Ribble Valley farmers urged to check slurry and management storage during wet weather
With many slurry stores near to full capacity, the Environment Agency has seen increasing frequency of land-spreading activity in recent days. Whilst this is usually a good time of year to start planning and applying organic manures, recent weather and land conditions are, in many cases, unsuitable. The potential environmental impacts of slurry pollution are severe. Slurry damages wildlife and habitats which is why regulations are in place to protect against this. The Farming rules for water, brought in in April 2018 set out simple rules which land owners, managers and farmers need to follow. The rules are available online, and it is extremely important if you are involved in slurry spreading, that you read and follow these rules to avoid enforcement action. These rules apply to farming or horticultural practices, such as; using and storing organic manure or manufactured fertiliser, planting and harvesting, soil management, managing livestock on your land. If the rules apply to you, you must take reasonable precautions to reduce the risk of pollution when you apply manure or fertiliser as well as taking into account risk factors for runoff when deciding where to store manure on your land.
Ben Wilson, from the Environment Agency, said: “If you feel that you are under pressure in terms of your slurry storage and management, we advise that you contact the Environment Agency to discuss this. We may be able to work with you to address the issues you are having, and minimise environmental risk. Many of the reports we have received recently, represent breaches of these regulations. We will be undertaking enforcement action where appropriate, and recharging for time under the polluter pays principle. The pattern of our climate in recent years has changed, and may well continue to do so. It is extremely advisable to consider your slurry storage arrangements, and if you have sufficient capacity to cope through what are increasingly become warmer, wet winters. Anyone with concerns can contact us on 03708 506 506 or e-mail [email protected]”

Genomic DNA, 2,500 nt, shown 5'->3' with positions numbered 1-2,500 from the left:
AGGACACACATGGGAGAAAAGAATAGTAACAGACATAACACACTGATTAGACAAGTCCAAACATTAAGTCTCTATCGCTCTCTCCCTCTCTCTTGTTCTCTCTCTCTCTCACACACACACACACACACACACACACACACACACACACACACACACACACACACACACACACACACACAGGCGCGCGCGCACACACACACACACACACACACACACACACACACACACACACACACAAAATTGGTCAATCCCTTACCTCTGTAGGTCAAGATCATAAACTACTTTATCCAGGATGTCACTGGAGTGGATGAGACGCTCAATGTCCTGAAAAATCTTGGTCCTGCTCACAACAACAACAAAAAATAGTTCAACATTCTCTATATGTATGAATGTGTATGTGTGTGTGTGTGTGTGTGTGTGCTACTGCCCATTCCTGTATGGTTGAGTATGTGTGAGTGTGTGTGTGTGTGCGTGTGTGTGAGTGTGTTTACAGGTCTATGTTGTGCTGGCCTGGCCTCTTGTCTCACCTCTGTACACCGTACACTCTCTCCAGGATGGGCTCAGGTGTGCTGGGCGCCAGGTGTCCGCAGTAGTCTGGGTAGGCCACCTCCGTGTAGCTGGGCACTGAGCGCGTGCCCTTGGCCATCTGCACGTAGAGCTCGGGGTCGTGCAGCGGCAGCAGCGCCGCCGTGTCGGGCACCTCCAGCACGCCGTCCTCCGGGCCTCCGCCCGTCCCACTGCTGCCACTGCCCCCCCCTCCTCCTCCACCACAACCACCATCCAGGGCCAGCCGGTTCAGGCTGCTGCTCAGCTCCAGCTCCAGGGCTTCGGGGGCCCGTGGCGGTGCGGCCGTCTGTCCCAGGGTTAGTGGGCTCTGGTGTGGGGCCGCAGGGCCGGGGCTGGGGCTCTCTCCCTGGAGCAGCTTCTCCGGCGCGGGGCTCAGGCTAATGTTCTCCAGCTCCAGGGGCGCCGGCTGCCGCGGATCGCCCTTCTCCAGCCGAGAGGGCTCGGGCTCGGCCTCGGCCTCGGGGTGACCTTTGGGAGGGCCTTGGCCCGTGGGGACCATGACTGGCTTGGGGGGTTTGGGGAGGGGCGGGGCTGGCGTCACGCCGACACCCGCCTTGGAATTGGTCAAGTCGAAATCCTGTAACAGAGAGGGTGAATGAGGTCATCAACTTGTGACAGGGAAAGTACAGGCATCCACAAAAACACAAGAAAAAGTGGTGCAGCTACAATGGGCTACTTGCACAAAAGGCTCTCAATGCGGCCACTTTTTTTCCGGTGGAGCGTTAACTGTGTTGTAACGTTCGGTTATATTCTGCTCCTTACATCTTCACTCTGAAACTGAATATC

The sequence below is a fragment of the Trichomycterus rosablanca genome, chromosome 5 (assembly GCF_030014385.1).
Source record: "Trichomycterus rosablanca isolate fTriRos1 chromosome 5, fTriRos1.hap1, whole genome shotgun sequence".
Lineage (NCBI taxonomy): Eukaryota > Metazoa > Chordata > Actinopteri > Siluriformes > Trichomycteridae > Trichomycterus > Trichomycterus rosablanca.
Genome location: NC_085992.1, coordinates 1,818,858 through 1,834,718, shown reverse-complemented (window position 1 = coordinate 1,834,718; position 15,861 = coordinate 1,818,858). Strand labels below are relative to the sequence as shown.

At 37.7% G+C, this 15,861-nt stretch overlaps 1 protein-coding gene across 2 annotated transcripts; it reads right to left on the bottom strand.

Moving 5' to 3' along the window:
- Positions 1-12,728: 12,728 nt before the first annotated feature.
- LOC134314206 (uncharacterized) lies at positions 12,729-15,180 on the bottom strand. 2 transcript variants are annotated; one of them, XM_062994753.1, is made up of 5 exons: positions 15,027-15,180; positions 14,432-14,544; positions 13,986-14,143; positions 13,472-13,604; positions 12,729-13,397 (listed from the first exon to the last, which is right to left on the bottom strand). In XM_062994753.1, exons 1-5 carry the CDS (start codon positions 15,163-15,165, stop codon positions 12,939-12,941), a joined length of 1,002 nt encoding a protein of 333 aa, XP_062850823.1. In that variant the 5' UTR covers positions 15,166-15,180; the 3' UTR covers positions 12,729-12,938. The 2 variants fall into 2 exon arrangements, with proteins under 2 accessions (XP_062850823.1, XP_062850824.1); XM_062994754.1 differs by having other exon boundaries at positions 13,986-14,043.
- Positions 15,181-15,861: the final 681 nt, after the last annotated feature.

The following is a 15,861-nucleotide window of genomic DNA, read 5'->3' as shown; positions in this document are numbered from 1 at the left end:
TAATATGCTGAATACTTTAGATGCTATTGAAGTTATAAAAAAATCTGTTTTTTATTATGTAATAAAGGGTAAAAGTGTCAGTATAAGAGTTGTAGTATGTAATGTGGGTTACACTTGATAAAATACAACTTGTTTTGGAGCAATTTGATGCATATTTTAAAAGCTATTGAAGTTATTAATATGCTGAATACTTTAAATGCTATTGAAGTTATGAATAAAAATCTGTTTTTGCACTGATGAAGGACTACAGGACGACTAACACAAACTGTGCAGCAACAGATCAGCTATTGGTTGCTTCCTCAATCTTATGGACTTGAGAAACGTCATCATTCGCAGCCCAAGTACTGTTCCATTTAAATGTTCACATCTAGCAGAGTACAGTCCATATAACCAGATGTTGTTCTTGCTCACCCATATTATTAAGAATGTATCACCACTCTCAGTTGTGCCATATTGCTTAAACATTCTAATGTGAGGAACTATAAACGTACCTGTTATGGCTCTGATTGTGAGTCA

NFU Cumbria County Chairman, Ian Bowness, said: “All farmers want to make sure that they manage their land productively but problems can arise, especially when the weather is exceptionally wet. If a farmer is experiencing problems the guidance has always been to be proactive and contact the Environment Agency who will try and offer advice to help alleviate the situation.”